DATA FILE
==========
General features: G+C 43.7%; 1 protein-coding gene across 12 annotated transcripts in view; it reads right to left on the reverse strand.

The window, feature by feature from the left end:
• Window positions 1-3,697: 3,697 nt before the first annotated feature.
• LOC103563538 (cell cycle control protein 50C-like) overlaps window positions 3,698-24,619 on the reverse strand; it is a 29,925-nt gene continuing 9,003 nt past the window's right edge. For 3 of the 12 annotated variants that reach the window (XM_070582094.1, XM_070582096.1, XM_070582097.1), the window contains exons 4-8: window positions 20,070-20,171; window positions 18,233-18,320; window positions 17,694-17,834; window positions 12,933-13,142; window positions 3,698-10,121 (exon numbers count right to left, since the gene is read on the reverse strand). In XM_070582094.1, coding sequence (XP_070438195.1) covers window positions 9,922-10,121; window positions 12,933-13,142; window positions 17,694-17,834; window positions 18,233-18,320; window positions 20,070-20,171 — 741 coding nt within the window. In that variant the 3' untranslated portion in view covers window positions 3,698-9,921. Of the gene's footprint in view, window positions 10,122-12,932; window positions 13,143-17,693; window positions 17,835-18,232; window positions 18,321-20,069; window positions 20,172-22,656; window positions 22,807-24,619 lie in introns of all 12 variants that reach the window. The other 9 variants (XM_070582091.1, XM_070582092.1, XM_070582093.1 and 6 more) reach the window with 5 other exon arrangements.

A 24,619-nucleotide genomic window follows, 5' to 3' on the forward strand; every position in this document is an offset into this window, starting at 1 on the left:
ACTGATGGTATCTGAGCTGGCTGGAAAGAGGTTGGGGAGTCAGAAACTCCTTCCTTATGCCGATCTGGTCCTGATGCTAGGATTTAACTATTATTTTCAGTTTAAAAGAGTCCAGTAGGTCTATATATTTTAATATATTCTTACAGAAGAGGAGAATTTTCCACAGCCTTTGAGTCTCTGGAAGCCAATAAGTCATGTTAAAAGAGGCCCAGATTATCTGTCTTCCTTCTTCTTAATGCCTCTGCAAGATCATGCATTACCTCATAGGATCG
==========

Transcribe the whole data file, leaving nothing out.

General features: G+C 43.7%; 1 protein-coding gene across 12 annotated transcripts in view; it reads right to left on the reverse strand.

The window, feature by feature from the left end:
• Window positions 1-3,697: 3,697 nt before the first annotated feature.
• LOC103563538 (cell cycle control protein 50C-like) overlaps window positions 3,698-24,619 on the reverse strand; it is a 29,925-nt gene continuing 9,003 nt past the window's right edge. For 3 of the 12 annotated variants that reach the window (XM_070582094.1, XM_070582096.1, XM_070582097.1), the window contains exons 4-8: window positions 20,070-20,171; window positions 18,233-18,320; window positions 17,694-17,834; window positions 12,933-13,142; window positions 3,698-10,121 (exon numbers count right to left, since the gene is read on the reverse strand). In XM_070582094.1, coding sequence (XP_070438195.1) covers window positions 9,922-10,121; window positions 12,933-13,142; window positions 17,694-17,834; window positions 18,233-18,320; window positions 20,070-20,171 — 741 coding nt within the window. In that variant the 3' untranslated portion in view covers window positions 3,698-9,921. Of the gene's footprint in view, window positions 10,122-12,932; window positions 13,143-17,693; window positions 17,835-18,232; window positions 18,321-20,069; window positions 20,172-22,656; window positions 22,807-24,619 lie in introns of all 12 variants that reach the window. The other 9 variants (XM_070582091.1, XM_070582092.1, XM_070582093.1 and 6 more) reach the window with 5 other exon arrangements.

A 24,619-nucleotide genomic window follows, 5' to 3' on the forward strand; every position in this document is an offset into this window, starting at 1 on the left:
ACTGATGGTATCTGAGCTGGCTGGAAAGAGGTTGGGGAGTCAGAAACTCCTTCCTTATGCCGATCTGGTCCTGATGCTAGGATTTAACTATTATTTTCAGTTTAAAAGAGTCCAGTAGGTCTATATATTTTAATATATTCTTACAGAAGAGGAGAATTTTCCACAGCCTTTGAGTCTCTGGAAGCCAATAAGTCATGTTAAAAGAGGCCCAGATTATCTGTCTTCCTTCTTCTTAATGCCTCTGCAAGATCATGCATTACCTCATAGGATCG